The chase definitely heats up, but at the same time, don’t look for any major twists in this one. While I enjoyed the reading experience (especially on audio, as it was well acted with different voices) and found it to be a satisfying read, there was nothing that made it especially great to me.

The It Girl

  • My ranking: #7 of 8
  • GoodReads ranking: 3.86 out of 5 (#6 of 8)

Instant New York Times bestseller

Best for fans of dark academia novels

The It Girl uncovers the truth about the death, a decade earlier, of Oxford’s popular student, April Clarke-Cliveden, a woman of “two faces” as many “it” girls are under the stressors of a high-pressure academic environment at a young age.

Her friend, Hannah, is now married to another of their friends, Will, and expecting a baby. But, when April’s convicted killer dies in prison and a journalist presents evidence he may have been innocent, Hannah’s “nesting” stage of life becomes interrupted by a desperate search for the truth.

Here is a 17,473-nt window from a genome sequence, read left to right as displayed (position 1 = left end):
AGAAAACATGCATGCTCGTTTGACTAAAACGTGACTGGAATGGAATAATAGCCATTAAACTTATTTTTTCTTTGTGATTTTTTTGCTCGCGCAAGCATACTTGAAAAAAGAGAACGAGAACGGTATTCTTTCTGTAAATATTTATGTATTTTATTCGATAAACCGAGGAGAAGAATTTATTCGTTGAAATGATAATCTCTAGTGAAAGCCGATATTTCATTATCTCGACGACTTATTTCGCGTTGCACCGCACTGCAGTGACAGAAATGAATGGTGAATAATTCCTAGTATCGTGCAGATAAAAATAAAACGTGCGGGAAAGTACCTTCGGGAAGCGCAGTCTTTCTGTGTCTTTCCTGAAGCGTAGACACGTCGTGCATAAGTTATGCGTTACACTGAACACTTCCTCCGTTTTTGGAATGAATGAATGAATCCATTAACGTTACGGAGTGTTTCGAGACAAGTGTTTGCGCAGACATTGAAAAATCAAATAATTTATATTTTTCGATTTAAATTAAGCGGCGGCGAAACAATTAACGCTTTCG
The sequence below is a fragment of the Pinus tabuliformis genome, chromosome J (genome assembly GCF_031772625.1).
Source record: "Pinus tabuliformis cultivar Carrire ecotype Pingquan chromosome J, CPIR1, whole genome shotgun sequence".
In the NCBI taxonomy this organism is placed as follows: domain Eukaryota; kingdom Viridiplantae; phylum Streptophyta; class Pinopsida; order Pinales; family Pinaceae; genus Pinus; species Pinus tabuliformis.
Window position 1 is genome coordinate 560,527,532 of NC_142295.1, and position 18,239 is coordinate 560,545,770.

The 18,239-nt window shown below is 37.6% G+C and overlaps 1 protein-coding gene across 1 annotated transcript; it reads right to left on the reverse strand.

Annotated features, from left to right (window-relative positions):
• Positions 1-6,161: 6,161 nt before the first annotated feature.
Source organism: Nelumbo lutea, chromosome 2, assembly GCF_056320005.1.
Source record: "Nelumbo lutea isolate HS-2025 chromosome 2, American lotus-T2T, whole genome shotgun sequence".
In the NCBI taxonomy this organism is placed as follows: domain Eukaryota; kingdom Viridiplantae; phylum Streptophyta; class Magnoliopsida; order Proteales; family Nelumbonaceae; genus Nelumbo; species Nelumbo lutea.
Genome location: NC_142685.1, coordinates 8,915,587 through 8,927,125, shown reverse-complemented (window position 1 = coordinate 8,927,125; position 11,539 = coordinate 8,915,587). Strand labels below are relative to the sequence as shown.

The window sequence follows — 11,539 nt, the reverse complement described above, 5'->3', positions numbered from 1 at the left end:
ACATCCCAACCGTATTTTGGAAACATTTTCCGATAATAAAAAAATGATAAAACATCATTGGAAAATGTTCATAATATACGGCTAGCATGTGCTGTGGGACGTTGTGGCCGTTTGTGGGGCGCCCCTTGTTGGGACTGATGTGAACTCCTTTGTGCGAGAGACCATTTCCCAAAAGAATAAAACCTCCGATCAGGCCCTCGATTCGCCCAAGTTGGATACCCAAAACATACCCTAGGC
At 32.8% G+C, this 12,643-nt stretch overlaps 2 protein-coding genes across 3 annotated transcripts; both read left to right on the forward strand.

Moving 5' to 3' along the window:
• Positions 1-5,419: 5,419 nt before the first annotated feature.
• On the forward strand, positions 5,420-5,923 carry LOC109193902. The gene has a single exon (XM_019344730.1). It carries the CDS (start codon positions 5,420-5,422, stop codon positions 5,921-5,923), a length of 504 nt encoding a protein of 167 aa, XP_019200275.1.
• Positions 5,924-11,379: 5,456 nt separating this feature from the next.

Hannah reconnects with the remainder of her college group of friends to shed new light on the past, and the results offer twists along the way to a thrilling conclusion.

I know many people who loved this book, but I personally found it to be way too long to remain invested in the storyline, which many other readers did agree about. I also just find the dark academia genre to feel overdone. So, the overall reviews are mixed, but I recommend this one to fans of dark academia.

The Death of Mrs. Westway

  • Instant New York Times bestseller
  • A New York Public Library Best Book of 2019

Best for fans of slowly burning mysteries and family secrets

  • My ranking: #8 of 8
  • GoodReads ranking: 3.81 out of 5 (#2 of 8)

The Death of Mrs. Westway is an ominous and mysterious novel about a tarot card reader named Harriet who believes she has wrongly received an inheritance letter. After she attends the funeral of the deceased elderly woman, though, she starts to believe there’s something more hiding beneath the surface.